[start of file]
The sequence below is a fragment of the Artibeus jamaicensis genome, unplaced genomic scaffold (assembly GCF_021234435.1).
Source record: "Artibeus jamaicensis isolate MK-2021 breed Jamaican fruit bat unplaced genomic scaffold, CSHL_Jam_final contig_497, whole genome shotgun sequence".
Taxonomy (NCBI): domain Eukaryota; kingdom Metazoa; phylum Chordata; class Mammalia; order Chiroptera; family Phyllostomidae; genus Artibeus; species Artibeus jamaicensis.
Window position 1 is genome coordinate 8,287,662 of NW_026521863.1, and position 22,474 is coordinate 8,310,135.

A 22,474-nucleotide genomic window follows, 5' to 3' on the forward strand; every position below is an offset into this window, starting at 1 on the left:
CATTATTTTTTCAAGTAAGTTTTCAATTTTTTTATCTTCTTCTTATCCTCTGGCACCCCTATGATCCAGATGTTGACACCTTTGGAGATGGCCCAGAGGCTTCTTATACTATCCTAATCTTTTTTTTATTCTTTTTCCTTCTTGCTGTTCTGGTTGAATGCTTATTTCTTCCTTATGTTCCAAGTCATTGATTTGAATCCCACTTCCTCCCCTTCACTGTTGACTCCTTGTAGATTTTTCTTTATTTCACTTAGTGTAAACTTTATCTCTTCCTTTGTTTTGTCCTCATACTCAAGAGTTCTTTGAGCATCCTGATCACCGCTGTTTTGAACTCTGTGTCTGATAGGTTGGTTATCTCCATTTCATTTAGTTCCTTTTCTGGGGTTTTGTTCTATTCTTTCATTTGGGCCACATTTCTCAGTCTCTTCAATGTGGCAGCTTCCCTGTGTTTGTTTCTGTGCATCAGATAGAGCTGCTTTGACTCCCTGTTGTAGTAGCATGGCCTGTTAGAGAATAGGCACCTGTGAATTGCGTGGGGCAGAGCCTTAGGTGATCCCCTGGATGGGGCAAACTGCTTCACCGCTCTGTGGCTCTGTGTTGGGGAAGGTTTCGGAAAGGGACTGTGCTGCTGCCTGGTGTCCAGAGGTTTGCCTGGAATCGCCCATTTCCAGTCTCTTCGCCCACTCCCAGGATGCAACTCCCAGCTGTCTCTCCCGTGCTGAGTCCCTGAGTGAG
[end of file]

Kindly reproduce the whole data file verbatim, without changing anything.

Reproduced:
The sequence below is a fragment of the Artibeus jamaicensis genome, unplaced genomic scaffold (assembly GCF_021234435.1).
Source record: "Artibeus jamaicensis isolate MK-2021 breed Jamaican fruit bat unplaced genomic scaffold, CSHL_Jam_final contig_497, whole genome shotgun sequence".
Taxonomy (NCBI): domain Eukaryota; kingdom Metazoa; phylum Chordata; class Mammalia; order Chiroptera; family Phyllostomidae; genus Artibeus; species Artibeus jamaicensis.
Window position 1 is genome coordinate 8,287,662 of NW_026521863.1, and position 22,474 is coordinate 8,310,135.

A 22,474-nucleotide genomic window follows, 5' to 3' on the forward strand; every position below is an offset into this window, starting at 1 on the left:
CATTATTTTTTCAAGTAAGTTTTCAATTTTTTTATCTTCTTCTTATCCTCTGGCACCCCTATGATCCAGATGTTGACACCTTTGGAGATGGCCCAGAGGCTTCTTATACTATCCTAATCTTTTTTTTATTCTTTTTCCTTCTTGCTGTTCTGGTTGAATGCTTATTTCTTCCTTATGTTCCAAGTCATTGATTTGAATCCCACTTCCTCCCCTTCACTGTTGACTCCTTGTAGATTTTTCTTTATTTCACTTAGTGTAAACTTTATCTCTTCCTTTGTTTTGTCCTCATACTCAAGAGTTCTTTGAGCATCCTGATCACCGCTGTTTTGAACTCTGTGTCTGATAGGTTGGTTATCTCCATTTCATTTAGTTCCTTTTCTGGGGTTTTGTTCTATTCTTTCATTTGGGCCACATTTCTCAGTCTCTTCAATGTGGCAGCTTCCCTGTGTTTGTTTCTGTGCATCAGATAGAGCTGCTTTGACTCCCTGTTGTAGTAGCATGGCCTGTTAGAGAATAGGCACCTGTGAATTGCGTGGGGCAGAGCCTTAGGTGATCCCCTGGATGGGGCAAACTGCTTCACCGCTCTGTGGCTCTGTGTTGGGGAAGGTTTCGGAAAGGGACTGTGCTGCTGCCTGGTGTCCAGAGGTTTGCCTGGAATCGCCCATTTCCAGTCTCTTCGCCCACTCCCAGGATGCAACTCCCAGCTGTCTCTCCCGTGCTGAGTCCCTGAGTGAG